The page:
Kathy and Laurie Prince spent more than 60 years serving the Bridlington community.
In the war years, before moving to Bridlington, Kathy worked in the comptometer department of a Scunthorpe steelworks.
Here she met Laurie who was in a reserved occupation in the engineering department.
They fell in love, married, and in 1950 moved to Bridlington, buying the newsagency opposite the Spa.
They worked long hours in the newsagency serving visitors to the Spa, until retiring in 1979. Then, bored after a year of retirement, they bought Britton’s Jewellers in Bridge Street, and ran that for 10 years.
Their recreation was dancing together at the Spa.
Laurie was a table tennis champion and Kathy was a talented musician, who had entertained in the forces canteens.
In later years, Kathy played her keyboard at local nursing homes in return for donations to charity, while Laurie was her “roadie”.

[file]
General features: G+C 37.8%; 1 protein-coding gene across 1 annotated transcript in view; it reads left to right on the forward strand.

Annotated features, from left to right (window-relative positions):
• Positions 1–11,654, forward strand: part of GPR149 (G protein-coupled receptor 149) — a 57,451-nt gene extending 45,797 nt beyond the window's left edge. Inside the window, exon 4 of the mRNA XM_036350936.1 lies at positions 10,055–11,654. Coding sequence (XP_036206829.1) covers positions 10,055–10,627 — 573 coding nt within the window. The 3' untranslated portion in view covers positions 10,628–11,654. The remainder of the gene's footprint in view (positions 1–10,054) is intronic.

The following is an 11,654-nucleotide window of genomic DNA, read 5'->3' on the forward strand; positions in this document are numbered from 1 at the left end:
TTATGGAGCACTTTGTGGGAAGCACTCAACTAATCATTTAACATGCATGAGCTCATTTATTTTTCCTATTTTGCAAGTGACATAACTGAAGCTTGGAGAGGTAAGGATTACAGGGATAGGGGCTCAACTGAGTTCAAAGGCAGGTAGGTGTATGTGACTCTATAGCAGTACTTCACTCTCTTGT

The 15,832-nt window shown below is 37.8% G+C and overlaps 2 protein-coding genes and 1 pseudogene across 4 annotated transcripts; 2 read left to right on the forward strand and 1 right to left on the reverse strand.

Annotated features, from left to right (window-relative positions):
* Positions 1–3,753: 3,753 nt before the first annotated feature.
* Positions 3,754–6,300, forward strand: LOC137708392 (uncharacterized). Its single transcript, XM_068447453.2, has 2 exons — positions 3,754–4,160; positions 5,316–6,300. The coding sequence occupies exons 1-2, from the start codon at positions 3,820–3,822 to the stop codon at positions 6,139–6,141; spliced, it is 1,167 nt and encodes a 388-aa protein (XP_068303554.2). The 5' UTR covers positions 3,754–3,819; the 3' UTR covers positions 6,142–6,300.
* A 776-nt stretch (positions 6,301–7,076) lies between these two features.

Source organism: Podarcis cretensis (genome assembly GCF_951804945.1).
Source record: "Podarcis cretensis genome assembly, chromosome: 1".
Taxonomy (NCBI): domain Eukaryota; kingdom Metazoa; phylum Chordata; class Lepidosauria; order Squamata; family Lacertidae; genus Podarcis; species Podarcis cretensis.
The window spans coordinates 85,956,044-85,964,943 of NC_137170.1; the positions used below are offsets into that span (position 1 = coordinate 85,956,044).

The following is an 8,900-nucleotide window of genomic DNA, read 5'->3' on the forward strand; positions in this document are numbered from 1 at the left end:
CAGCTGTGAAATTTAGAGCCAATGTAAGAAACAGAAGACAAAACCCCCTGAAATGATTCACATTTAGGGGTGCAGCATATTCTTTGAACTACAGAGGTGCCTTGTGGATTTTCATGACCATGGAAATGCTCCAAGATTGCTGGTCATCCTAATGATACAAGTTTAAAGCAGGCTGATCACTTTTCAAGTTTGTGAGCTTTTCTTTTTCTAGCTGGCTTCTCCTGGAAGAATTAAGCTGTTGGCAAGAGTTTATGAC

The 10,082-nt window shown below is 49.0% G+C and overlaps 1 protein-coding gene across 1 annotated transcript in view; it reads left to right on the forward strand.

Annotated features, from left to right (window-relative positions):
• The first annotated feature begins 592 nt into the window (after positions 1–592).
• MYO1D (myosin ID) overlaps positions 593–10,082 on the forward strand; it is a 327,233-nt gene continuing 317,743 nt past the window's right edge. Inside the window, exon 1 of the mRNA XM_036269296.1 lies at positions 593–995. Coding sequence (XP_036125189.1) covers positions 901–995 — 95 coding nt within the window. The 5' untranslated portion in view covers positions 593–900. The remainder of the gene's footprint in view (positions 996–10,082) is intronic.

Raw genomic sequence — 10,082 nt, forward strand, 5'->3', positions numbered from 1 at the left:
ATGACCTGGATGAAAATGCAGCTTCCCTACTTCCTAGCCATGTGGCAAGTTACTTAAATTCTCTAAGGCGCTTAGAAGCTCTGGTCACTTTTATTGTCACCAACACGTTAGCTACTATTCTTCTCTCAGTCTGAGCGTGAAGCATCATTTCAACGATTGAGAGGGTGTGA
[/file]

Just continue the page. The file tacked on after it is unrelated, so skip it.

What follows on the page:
Despite long hours in business they were committee members of the Bridlington League of Hospital Friends for 50+ years, helping raise funds for new equipment.
The collection at the service was donated to further the work of the friends group.
In the 1970s, having been an active member for many years, Kathy became president of the Bridlington branch of Soroptimist International, a world-wide volunteer service organization for business and professional women, working to improve the lives of women and girls locally, and throughout the world. Laurie was a member of the Rotary Club.
Also in the 1970s, Laurie was elected Independent local Councillor for Bridlington. When he became deputy mayor, Kathy became deputy mayoress.
Although their daughters moved south, even in their 80s and 90s, Kathy and Laurie refused to leave their rental property business in Bridlington. They died six years apart, in their 90s.
A family spokesperson said: “Family and friends exchanged happy memories over a wonderful buffet at the Southside Restaurant and Bar, which Kathy and Laurie owned for about 50 years.
“They would have been so proud to see the cafe transformed by its new management. There was no other place they would rather have held the celebration.”